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The expense of Christian education can be daunting for families. Christian schools not only need to make sure they are providing a quality education within a safe and faith affirming environment they also need to make a case for why sending children to their schools is worth the financial sacrifice.

Mennonite Schools Council and Everence collaborated in 2014 to produce a five minute video to help make the case for Christian education as well as offer suggestions on how it could be affordable. Some key points highlighted in the video and in the seminar offered at the February 2015 Education Leaders Gathering included:

  • The value of a Christian education

  • Why parents choose Christian education

  • Managing the cost and finding sources for Christian education

What is the value of Christian education?

A key reason parents feel the financial commitment to Christian education makes sense is because it helps parents prepare their children for the future by helping them experience the integration of faith into all aspects of life and learning. Those who have been through kindergarten through grade 12 Christian education look back and can identify the impact it had on how they feel about themselves, the church and the world. Christian schools partner with both home and church in helping to establish life-long ethics. Perhaps, most importantly, students who attend Christian schools find mentors among their teachers who shape and continue to influence their students’ lives beyond the school years and into adulthood.

Why do parents choose Christian education?

Parents recognize they do not get to redo these early years of raising and training their children. Since our children are in school settings for up to eight hours a day, who they are around makes a difference and becomes a major influence in their lives. Parents want children to be exposed to positive morals. Parents want their children to begin feeling a positive sense of accountability that reinforces what is happening at home. We recognize that in our current world parents can’t do the important job of raising and training children on their own and having Christian teachers connecting with their students provides another source of support. Parents need other trusted adults to provide counsel – to provide what we as parents cannot always provide for our children.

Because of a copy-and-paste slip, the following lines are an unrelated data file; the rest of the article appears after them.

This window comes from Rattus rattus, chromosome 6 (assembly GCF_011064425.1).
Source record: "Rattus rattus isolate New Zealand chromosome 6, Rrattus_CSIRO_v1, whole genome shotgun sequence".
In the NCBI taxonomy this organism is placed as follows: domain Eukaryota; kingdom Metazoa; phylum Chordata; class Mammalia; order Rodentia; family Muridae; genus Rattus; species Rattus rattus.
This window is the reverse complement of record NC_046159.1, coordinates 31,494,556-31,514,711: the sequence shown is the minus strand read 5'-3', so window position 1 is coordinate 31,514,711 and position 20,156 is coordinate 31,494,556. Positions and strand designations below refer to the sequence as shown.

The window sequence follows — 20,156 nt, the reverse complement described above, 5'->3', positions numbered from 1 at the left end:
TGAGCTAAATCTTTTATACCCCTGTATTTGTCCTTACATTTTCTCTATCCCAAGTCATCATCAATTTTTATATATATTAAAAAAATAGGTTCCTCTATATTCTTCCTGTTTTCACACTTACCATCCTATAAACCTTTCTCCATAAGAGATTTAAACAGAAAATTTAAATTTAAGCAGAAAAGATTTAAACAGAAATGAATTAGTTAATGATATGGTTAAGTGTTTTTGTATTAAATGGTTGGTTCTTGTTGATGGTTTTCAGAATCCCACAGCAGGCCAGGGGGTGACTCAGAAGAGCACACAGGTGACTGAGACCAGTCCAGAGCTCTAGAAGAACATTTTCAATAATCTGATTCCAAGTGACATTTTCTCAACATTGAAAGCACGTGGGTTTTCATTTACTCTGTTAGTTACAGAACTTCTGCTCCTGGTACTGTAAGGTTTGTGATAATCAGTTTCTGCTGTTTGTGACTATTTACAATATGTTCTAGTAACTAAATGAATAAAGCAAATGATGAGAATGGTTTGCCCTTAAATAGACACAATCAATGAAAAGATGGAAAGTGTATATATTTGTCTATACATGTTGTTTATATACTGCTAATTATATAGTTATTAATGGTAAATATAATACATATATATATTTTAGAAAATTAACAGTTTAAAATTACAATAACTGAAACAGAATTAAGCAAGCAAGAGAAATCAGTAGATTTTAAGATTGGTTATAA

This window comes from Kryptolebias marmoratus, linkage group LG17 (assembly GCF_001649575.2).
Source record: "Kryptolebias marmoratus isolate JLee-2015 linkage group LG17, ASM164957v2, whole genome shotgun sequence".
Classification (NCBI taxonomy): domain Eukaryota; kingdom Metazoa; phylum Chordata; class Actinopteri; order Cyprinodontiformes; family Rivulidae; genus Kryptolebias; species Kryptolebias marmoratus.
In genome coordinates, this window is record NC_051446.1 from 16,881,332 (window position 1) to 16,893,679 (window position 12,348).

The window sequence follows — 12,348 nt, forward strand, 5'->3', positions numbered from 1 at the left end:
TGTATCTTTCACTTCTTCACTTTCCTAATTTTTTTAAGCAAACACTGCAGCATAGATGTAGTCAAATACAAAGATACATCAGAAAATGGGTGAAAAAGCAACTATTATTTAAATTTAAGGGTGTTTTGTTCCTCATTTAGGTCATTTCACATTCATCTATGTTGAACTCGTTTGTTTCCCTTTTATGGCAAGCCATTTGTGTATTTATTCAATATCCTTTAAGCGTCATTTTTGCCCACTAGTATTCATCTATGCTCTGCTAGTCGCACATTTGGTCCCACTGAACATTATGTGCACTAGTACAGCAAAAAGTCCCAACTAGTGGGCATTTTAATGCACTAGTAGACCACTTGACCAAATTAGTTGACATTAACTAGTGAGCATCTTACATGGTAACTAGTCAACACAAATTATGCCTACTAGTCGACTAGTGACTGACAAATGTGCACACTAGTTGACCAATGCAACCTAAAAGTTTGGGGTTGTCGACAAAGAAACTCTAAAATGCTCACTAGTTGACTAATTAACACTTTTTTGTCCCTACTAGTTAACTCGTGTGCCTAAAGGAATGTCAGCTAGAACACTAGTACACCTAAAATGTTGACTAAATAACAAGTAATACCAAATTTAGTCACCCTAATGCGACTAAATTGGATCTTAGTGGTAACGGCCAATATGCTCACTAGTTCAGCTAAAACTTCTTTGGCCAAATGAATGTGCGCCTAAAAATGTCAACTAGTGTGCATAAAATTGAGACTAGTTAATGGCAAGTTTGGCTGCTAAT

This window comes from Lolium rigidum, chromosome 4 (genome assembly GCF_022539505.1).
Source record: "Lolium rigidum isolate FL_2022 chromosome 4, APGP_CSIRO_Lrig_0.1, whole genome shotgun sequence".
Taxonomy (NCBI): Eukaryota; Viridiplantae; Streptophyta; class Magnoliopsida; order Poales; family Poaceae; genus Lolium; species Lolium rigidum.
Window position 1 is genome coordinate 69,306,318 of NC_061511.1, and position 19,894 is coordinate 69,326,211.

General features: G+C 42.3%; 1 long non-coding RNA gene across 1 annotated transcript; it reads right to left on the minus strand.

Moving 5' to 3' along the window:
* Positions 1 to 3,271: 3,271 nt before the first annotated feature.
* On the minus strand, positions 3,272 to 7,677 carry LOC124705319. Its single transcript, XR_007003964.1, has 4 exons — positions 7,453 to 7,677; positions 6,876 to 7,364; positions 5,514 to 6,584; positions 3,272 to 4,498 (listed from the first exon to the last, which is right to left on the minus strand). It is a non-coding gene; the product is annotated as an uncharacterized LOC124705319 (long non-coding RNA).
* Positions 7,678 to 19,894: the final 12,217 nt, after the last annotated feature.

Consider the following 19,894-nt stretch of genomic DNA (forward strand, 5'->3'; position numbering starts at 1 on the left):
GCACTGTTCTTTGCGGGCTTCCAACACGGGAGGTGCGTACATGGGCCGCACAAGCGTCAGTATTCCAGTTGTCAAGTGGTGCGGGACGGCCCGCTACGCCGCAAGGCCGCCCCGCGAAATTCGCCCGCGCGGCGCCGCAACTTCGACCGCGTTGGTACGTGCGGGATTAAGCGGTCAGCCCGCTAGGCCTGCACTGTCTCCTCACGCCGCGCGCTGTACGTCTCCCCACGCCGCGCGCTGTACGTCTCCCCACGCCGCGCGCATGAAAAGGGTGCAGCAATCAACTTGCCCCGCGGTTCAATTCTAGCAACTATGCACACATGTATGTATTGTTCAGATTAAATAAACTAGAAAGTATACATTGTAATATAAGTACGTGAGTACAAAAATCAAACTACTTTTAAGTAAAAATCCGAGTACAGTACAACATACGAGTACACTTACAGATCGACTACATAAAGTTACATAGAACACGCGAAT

Managing the costs of Christian education

Having established the value of something helps us make the difficult choices of setting priorities to make what we value happen. Walking in the way of Jesus as parents and families has a cost. But the financial sacrifices that we make are an investment in the future of our children as well as the future of our church and community. We all make discretionary choices in life. Many families who decide to say yes to Christian education need to say no to other choices.

There are some congregations that have determined that Christian education is part of their mission and part of their commitment to the children that participate in their church community. Because of this they have established student aid funds that may be part of the budget or may be set up as a discretionary fund that members of the church can contribute to. At the end of the day education is the means by which one generation gets to pass on to future generations what really matters.

Together – parents, schools and congregations - can make things happen that we cannot do on our own. We encourage parents who desire to send their children to Christian schools to begin planning early. An important first step is talking with the school admissions staff to find out about costs and what financial aid is available. Other important steps are talking with grandparents and other family members who may feel called to assist financially and having a conversation with your congregation to explore their level of financial support.

The video on choosing Christian education is found at: http://everence.wistia.com/medias/nephuubnev

Contributed by Beryl Jantzi, Everence Stewardship Education Director  –  7/22/2015

 

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